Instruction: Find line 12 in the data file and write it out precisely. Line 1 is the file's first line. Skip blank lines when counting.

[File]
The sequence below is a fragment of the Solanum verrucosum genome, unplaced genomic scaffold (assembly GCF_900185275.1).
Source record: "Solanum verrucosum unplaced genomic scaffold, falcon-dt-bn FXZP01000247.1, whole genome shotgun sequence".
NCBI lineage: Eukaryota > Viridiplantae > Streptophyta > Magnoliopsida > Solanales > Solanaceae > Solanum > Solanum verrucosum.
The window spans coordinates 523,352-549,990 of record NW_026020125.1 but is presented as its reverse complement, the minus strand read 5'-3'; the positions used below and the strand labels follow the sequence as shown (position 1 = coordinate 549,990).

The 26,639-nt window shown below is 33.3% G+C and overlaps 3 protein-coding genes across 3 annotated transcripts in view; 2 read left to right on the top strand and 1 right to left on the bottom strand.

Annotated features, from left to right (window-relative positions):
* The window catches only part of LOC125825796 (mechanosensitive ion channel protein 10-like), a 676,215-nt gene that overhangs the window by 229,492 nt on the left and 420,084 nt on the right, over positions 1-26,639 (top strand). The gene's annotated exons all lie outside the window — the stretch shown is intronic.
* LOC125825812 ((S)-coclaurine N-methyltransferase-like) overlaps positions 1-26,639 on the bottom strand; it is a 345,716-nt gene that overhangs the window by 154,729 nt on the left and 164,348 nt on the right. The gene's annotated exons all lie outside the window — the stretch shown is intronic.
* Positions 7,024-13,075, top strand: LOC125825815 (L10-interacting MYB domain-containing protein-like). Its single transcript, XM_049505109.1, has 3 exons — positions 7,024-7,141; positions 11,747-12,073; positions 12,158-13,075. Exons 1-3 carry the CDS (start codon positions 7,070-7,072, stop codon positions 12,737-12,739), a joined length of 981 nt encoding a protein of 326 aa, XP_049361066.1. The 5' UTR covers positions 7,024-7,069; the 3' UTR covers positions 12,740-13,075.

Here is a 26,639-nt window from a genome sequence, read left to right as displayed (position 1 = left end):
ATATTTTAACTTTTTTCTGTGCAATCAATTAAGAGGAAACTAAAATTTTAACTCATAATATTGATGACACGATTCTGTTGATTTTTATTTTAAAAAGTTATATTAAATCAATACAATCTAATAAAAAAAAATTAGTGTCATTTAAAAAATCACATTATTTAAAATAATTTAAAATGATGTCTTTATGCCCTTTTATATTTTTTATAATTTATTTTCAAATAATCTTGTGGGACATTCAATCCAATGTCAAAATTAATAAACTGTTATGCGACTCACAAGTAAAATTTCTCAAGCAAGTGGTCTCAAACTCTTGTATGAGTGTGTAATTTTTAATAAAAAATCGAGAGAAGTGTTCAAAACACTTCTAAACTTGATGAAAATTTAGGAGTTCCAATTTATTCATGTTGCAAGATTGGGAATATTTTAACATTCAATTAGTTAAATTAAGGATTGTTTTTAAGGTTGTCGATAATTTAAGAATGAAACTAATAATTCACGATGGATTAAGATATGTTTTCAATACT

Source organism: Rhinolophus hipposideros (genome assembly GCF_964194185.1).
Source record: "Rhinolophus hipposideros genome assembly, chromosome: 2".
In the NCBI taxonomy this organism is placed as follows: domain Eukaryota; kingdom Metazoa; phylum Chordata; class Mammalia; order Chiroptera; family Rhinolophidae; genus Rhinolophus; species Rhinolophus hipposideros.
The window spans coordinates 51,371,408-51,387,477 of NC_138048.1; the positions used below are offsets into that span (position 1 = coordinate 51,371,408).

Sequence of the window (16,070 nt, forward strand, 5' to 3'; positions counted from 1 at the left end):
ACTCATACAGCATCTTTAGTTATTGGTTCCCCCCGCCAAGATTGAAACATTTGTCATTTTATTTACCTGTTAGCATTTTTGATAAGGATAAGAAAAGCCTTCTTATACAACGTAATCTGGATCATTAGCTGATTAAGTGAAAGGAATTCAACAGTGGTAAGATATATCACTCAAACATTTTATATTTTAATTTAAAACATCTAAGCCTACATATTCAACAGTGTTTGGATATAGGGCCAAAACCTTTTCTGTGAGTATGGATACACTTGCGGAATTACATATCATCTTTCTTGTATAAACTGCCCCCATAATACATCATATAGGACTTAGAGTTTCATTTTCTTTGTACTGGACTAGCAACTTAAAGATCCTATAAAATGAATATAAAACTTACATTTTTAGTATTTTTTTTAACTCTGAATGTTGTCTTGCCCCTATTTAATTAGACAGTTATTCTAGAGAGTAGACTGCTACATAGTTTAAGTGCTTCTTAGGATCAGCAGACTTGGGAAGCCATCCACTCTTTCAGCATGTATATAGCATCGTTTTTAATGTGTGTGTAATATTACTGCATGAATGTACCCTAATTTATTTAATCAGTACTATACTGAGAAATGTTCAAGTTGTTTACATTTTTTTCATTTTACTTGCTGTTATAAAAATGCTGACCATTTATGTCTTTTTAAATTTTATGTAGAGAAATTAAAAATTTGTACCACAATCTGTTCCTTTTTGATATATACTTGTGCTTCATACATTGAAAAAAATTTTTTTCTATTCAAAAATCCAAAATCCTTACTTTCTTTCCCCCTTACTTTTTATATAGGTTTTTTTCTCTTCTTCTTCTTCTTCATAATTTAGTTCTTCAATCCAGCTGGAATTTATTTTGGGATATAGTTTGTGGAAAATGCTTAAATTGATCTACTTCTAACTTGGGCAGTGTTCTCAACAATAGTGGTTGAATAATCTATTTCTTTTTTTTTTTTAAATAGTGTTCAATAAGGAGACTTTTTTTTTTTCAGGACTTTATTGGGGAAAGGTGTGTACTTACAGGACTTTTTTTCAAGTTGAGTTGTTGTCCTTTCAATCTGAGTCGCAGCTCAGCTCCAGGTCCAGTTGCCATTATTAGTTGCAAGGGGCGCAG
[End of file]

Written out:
Source organism: Rhinolophus hipposideros (genome assembly GCF_964194185.1).